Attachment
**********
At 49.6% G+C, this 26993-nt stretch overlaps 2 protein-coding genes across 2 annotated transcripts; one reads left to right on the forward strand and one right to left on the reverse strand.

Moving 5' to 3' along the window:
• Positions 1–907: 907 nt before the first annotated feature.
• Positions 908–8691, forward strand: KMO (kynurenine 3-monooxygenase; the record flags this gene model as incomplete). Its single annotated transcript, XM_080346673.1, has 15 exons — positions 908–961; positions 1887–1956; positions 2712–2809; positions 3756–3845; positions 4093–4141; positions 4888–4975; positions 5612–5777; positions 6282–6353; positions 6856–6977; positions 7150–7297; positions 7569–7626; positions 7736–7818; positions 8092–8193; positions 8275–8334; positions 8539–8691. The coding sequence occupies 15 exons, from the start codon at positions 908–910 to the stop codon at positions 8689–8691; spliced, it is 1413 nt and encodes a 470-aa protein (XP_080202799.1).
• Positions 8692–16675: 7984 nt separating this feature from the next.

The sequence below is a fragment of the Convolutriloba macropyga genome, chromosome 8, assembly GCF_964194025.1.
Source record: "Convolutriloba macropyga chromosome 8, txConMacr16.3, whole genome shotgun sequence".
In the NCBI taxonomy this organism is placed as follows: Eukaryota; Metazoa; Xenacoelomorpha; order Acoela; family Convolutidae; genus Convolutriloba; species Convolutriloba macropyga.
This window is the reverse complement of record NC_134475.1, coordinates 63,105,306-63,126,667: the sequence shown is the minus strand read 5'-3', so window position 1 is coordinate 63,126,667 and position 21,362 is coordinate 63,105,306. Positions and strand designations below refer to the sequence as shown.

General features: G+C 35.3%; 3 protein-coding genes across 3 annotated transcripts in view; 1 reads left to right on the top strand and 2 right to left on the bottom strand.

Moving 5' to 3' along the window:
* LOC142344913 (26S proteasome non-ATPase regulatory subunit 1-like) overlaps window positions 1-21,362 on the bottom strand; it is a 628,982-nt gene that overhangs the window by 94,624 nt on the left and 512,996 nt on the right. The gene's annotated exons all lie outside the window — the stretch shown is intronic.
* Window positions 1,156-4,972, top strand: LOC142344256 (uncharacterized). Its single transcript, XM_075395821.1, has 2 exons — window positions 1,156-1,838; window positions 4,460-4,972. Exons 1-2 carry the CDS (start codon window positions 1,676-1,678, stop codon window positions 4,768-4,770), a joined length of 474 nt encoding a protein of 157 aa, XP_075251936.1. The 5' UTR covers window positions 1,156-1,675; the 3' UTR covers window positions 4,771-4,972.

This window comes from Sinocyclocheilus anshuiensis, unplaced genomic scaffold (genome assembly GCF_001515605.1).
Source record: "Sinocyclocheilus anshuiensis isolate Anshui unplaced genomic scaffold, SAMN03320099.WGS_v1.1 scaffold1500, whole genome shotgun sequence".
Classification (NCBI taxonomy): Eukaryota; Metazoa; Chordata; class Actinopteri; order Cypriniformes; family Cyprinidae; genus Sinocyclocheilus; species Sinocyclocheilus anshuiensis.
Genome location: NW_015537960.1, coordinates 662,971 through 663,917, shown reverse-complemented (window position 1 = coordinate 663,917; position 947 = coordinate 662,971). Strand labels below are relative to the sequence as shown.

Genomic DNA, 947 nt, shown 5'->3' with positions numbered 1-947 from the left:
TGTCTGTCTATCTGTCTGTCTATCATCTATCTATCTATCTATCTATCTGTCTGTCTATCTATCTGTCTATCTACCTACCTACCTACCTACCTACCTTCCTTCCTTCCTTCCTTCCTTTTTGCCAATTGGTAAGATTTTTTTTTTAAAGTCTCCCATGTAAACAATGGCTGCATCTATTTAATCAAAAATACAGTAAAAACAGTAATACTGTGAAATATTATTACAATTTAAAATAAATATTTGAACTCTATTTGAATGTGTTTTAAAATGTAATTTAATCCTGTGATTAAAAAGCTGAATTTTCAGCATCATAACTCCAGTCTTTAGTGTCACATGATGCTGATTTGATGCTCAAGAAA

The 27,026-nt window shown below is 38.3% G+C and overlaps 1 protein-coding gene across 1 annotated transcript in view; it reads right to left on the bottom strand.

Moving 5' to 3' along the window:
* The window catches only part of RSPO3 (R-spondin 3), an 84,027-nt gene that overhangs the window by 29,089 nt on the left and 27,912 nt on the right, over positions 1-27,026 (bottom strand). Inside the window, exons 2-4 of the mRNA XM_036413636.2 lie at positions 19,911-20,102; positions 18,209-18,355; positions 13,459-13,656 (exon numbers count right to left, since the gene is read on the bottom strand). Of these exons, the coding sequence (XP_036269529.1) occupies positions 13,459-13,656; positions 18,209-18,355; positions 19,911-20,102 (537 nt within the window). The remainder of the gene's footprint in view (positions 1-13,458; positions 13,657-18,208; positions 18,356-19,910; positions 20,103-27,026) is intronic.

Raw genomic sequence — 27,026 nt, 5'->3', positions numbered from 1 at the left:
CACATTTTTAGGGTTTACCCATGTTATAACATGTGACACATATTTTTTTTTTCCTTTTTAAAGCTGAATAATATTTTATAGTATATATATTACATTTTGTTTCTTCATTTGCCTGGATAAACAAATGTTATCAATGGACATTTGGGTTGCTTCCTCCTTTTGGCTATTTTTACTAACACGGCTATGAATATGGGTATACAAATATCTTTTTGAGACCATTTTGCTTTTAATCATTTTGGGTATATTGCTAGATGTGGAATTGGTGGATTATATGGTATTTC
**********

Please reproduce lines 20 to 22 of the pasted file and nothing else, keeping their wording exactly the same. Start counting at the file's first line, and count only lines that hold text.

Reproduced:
The 27,026-nt window shown below is 38.3% G+C and overlaps 1 protein-coding gene across 1 annotated transcript in view; it reads right to left on the bottom strand.

Moving 5' to 3' along the window:
* The window catches only part of RSPO3 (R-spondin 3), an 84,027-nt gene that overhangs the window by 29,089 nt on the left and 27,912 nt on the right, over positions 1-27,026 (bottom strand). Inside the window, exons 2-4 of the mRNA XM_036413636.2 lie at positions 19,911-20,102; positions 18,209-18,355; positions 13,459-13,656 (exon numbers count right to left, since the gene is read on the bottom strand). Of these exons, the coding sequence (XP_036269529.1) occupies positions 13,459-13,656; positions 18,209-18,355; positions 19,911-20,102 (537 nt within the window). The remainder of the gene's footprint in view (positions 1-13,458; positions 13,657-18,208; positions 18,356-19,910; positions 20,103-27,026) is intronic.